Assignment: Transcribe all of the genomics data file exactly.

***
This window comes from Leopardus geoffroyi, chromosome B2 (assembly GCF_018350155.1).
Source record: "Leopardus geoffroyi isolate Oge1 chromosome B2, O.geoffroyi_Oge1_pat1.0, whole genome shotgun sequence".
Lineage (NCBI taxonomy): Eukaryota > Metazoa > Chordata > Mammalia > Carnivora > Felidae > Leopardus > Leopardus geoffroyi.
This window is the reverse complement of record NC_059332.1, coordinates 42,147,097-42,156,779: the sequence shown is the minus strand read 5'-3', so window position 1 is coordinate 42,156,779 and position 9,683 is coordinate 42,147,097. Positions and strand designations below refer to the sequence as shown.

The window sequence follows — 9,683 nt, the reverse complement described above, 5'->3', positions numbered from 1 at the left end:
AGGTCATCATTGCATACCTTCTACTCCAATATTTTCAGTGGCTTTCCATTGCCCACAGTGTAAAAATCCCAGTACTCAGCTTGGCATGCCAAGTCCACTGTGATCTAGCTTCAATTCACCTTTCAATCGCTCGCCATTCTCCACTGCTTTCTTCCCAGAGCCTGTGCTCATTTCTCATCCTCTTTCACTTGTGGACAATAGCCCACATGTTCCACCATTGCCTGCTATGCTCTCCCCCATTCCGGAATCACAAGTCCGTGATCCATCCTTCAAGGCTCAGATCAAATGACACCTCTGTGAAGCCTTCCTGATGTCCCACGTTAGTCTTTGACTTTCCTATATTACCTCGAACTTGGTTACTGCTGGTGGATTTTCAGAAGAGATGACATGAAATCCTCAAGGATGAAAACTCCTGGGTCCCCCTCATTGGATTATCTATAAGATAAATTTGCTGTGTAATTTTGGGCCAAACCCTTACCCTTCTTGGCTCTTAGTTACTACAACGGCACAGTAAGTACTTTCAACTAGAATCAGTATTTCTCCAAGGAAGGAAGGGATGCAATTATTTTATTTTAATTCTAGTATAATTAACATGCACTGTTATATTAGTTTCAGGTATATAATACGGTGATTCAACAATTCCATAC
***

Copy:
This window comes from Leopardus geoffroyi, chromosome B2 (assembly GCF_018350155.1).
Source record: "Leopardus geoffroyi isolate Oge1 chromosome B2, O.geoffroyi_Oge1_pat1.0, whole genome shotgun sequence".
Lineage (NCBI taxonomy): Eukaryota > Metazoa > Chordata > Mammalia > Carnivora > Felidae > Leopardus > Leopardus geoffroyi.
This window is the reverse complement of record NC_059332.1, coordinates 42,147,097-42,156,779: the sequence shown is the minus strand read 5'-3', so window position 1 is coordinate 42,156,779 and position 9,683 is coordinate 42,147,097. Positions and strand designations below refer to the sequence as shown.

The window sequence follows — 9,683 nt, the reverse complement described above, 5'->3', positions numbered from 1 at the left end:
AGGTCATCATTGCATACCTTCTACTCCAATATTTTCAGTGGCTTTCCATTGCCCACAGTGTAAAAATCCCAGTACTCAGCTTGGCATGCCAAGTCCACTGTGATCTAGCTTCAATTCACCTTTCAATCGCTCGCCATTCTCCACTGCTTTCTTCCCAGAGCCTGTGCTCATTTCTCATCCTCTTTCACTTGTGGACAATAGCCCACATGTTCCACCATTGCCTGCTATGCTCTCCCCCATTCCGGAATCACAAGTCCGTGATCCATCCTTCAAGGCTCAGATCAAATGACACCTCTGTGAAGCCTTCCTGATGTCCCACGTTAGTCTTTGACTTTCCTATATTACCTCGAACTTGGTTACTGCTGGTGGATTTTCAGAAGAGATGACATGAAATCCTCAAGGATGAAAACTCCTGGGTCCCCCTCATTGGATTATCTATAAGATAAATTTGCTGTGTAATTTTGGGCCAAACCCTTACCCTTCTTGGCTCTTAGTTACTACAACGGCACAGTAAGTACTTTCAACTAGAATCAGTATTTCTCCAAGGAAGGAAGGGATGCAATTATTTTATTTTAATTCTAGTATAATTAACATGCACTGTTATATTAGTTTCAGGTATATAATACGGTGATTCAACAATTCCATAC